Print the Legend is an absolutely fascinating novel of writers, espionage, and the troubled life of literary giant Ernest Hemingway. Layer by layer, the author builds a scenario based on the suicide of the iconic writer on July 2, 1961, a hard-drinking, hard-living man with four wives and a body of work that has spawned a cottage industry of scholars, critics and acolytes.
Hemingway’s life defined by his suicide, “the shot heard ‘round the world,” McDonald posits the unthinkable, a death due to other, more malevolent forces. The ribald cast of characters is a veritable rogue’s gallery that feeds the case for a questionable death: Hemingway scholar Richard Paulson, desperate to prove his theory of murder, his only claim to fame a recounting of Hemingway’s Paris days in the
'20s; Paulson’s pregnant wife, Hannah, a writer of fiction of some merit, manipulated by her alcoholic, obsessed husband;
and Mary, Papa Hemingway’s fourth wife, with designs on the final works and legend that may propel her to long-delayed fame.
Then there is Hemingway’s contemporary, Hector Lassiter, one of the last of the Lost Generation and on the downside of his creative life. Lassiter is determined to protect his friend’s legacy and reputation, resisting a growing attraction to the very pregnant Hannah. Donovan Creedy is a double agent who toils for J. Edgar Hoover by day and pounds his own typewriter by night, a perverse and driven fanatic who shares Hoover’s twisted world view. The novel is further crowded by a bevy of scholars and critics who make their living from Papa’s reputation, squabbling over the spoils of his writing.
The author pays special attention to the political tenor of the Hemingway years, the days and nights in Paris, the flirtations and rebellions in Cuba, the rise of Communism and the enemies of left-leaning artists and writers considered a serious threat to democracy by a powerful Hoover and the FBI. Years after Hemingway’s death, the machinations continue - surveillance of great writers, the salting of suspicion, the behind-the-scenes interference of a government agency shaping public opinion and poisoning the well of creativity: “A writer who cannot write can no longer live.”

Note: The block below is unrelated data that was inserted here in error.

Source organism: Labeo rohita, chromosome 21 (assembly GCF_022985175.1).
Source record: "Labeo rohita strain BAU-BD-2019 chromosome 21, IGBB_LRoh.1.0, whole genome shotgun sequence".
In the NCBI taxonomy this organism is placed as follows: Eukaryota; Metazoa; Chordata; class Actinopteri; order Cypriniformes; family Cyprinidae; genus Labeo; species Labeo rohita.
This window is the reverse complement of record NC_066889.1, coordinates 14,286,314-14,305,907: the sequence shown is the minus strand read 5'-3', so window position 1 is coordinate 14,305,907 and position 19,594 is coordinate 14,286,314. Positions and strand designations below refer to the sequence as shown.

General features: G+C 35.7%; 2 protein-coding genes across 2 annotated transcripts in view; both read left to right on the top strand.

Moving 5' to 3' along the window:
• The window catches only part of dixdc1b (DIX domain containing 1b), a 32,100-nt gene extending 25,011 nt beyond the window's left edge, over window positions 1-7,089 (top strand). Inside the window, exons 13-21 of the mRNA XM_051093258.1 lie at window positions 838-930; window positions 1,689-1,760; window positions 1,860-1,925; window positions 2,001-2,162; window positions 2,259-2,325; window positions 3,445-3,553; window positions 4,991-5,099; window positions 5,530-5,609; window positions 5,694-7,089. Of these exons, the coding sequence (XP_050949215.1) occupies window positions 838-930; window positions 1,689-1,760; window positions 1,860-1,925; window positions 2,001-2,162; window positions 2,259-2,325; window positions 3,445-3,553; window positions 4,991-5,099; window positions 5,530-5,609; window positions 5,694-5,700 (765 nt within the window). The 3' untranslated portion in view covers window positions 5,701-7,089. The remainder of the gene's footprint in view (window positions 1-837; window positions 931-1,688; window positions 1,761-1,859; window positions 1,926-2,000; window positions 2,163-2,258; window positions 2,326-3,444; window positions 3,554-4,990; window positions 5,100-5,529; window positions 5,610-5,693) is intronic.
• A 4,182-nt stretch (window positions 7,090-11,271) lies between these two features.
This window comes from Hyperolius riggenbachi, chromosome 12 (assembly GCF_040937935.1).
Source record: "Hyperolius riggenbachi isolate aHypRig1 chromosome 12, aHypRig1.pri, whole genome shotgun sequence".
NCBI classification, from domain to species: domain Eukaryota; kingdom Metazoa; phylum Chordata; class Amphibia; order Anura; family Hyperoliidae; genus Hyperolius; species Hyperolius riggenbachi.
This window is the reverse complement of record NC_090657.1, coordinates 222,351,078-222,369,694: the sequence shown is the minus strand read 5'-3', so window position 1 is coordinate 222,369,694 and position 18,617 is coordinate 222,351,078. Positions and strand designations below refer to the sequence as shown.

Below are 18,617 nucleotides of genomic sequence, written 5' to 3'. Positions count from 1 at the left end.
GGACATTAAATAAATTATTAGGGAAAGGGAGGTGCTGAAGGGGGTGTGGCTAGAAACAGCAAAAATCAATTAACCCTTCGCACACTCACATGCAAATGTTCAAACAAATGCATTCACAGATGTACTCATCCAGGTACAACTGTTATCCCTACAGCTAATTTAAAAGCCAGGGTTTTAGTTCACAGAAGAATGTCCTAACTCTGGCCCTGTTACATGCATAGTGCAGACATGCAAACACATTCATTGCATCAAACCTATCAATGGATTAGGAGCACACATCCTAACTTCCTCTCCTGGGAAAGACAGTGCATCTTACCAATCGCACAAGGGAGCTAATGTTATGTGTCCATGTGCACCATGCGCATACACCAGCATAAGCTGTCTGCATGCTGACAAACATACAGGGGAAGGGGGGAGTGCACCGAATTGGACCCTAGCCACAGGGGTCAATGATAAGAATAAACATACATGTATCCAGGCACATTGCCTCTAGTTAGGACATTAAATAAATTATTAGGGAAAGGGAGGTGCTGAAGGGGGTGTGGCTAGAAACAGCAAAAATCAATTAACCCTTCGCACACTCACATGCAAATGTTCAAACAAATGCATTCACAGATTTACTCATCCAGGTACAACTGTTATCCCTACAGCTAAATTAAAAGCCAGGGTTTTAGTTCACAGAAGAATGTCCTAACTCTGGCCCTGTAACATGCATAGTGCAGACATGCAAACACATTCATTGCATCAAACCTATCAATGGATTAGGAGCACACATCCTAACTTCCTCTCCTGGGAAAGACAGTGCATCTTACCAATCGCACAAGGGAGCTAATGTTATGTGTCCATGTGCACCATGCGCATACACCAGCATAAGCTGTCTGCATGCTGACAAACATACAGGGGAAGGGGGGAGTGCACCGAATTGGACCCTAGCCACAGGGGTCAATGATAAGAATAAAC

McDonald builds his thriller with intensity and precision, introducing concepts long-buried in the political past and the conflicts of assorted characters on a collision course with history. While Mary Hemingway drunkenly parlays her claim to Papa’s posthuma, Hannah is faced with the foolishness of her marriage to a venal man, Creedy lurking with ill intentions and a growing fanaticism, and Hector Lassiter trying to protect his friend’s reputation in the face of a concerted effort at exploitation.
The result is dynamic, a novel filled with shocks and revelations, the tragic arc of genius cannibalized by bottom-feeders and fear-mongers, a brilliant, riveting read where the truth is sometimes better left to the imagination: “When legend becomes fact, print the legend.”